In addition to optical fiber and cable, our carrier network product portfolio also includes hardware and equipment products, including cable assemblies, fiber optic hardware, fiber optic connectors, optical components and couplers, closures, network interface devices, and other accessories.  These products may be sold as individual components or as part of integrated optical connectivity solutions designed for various carrier network applications.  Examples of these solutions include our FlexNAPTM terminal distribution system, which provides pre-connectorized distribution and drop cable assemblies for cost-effectively deploying Fiber-to-the-Home (“FTTH”) networks; and the CentrixTM platform, which provides a high-density fiber management system with industry-leading density and innovative jumper routing that can be deployed in a wide variety of carrier switching centers.

© 2016 Corning Incorporated. All Rights Reserved.

 
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To keep pace with surging demand for mobile bandwidth, Corning has a full complement of operator-grade distributed antenna systems (“DAS”), including the recently developed Optical Network Evolution (“ONE”) wireless platform.  ONE is the first all-optical converged cellular and Wi-Fi® solution built on an all-optical backbone with modular service support.  The ONE™ Wireless Platform provides virtually unlimited bandwidth, and meets all of the wireless service needs of large-scale enterprises at a lower cost than the typical DAS solution.

In addition to our optical-based portfolio, Corning’s carrier network portfolio also contains select copper-based products including subscriber demarcation, connection and protection devices, xDSL (different variations of digital subscriber lines) passive solutions and outside plant enclosures.  In addition, Corning offers coaxial RF interconnects for the cable television industry as well as for microwave applications for GPS, radars, satellites, manned and unmanned military vehicles, and wireless and telecommunications systems.

Our enterprise network product portfolio also includes optical fiber products, including ClearCurveÒ ultra-bendable multimode fiber for data centers and other enterprise network applications; InfiniCorÒ fibers for local area networks; and more recently ClearCurveÒ VSDNÒ ultra-bendable optical fiber designed to support emerging high-speed interconnects between computers and other consumer electronics devices.  The remainder of Corning’s fiber production is cabled internally and sold to end users as either bulk cable or as part of an integrated optical solution.  Corning’s cable products include a broad range of tight-buffered, loose tube and ribbon cable designs with flame-retardant versions available for indoor and indoor/outdoor applications that meet local building code requirements.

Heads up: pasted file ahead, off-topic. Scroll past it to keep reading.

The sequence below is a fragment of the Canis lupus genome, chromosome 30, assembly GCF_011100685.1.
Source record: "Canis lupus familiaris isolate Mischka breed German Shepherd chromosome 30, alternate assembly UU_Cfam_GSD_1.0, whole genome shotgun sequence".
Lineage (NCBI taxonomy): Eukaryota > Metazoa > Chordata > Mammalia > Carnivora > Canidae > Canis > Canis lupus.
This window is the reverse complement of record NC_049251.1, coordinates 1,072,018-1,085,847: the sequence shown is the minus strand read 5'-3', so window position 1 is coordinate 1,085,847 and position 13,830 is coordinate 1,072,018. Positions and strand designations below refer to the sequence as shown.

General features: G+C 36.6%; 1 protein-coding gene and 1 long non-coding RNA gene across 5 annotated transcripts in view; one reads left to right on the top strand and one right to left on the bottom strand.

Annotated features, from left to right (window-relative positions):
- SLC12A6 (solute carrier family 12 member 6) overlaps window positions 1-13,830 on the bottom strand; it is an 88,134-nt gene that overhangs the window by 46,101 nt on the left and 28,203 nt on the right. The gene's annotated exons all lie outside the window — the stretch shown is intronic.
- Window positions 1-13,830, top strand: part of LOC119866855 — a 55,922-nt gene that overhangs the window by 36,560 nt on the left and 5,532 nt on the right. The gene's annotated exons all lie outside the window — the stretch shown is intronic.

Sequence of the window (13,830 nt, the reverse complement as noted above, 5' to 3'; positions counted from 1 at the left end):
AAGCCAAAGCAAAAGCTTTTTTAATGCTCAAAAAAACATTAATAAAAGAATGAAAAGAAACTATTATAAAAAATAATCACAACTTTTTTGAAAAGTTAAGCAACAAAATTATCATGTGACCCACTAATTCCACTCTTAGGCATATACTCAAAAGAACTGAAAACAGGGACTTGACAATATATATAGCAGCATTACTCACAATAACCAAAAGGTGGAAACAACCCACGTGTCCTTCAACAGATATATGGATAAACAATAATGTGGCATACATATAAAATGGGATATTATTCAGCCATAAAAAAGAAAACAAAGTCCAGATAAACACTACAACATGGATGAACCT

Corning’s hardware and equipment products for enterprise network applications include cable assemblies, fiber optic hardware, fiber optic connectors, optical components and couplers, closures and other accessories.  These products may be sold as individual components or as part of integrated optical connectivity solutions designed for various network applications.  Examples of enterprise network solutions include the Pretium EDGEÒ platform, which provides high-density pre-connectorized solutions for data center applications, and continues to evolve with recent updates for upgrading to 40/100G applications and port tap modules for network monitoring; the previously mentioned ONE Wireless platform, which spans both carrier and enterprise network applications; and our recently introduced optical connectivity solutions to support customer initiatives.

Corning operates manufacturing facilities worldwide.  Our optical fiber manufacturing facilities are located in North Carolina, China and India.  Cabling operations include facilities in North Carolina, Germany, Poland, China and smaller regional locations and equity affiliates.  Our manufacturing operations for hardware and equipment products are located in Texas, Arizona, Mexico, Brazil, Denmark, Germany, Poland, Israel, Australia and China.

Patent protection is important to the segment’s operations.  The segment has an extensive portfolio of patents relating to its products, technologies and manufacturing processes.  The segment licenses certain of its patents to third parties and generates revenue from these licenses, although the royalty income is not currently material to this segment’s operating results.  Corning is licensed to use certain patents owned by others, which are considered important to the segment’s operations.  Refer to the material under the heading “Patents and Trademarks” for information relating to the Company’s patents and trademarks.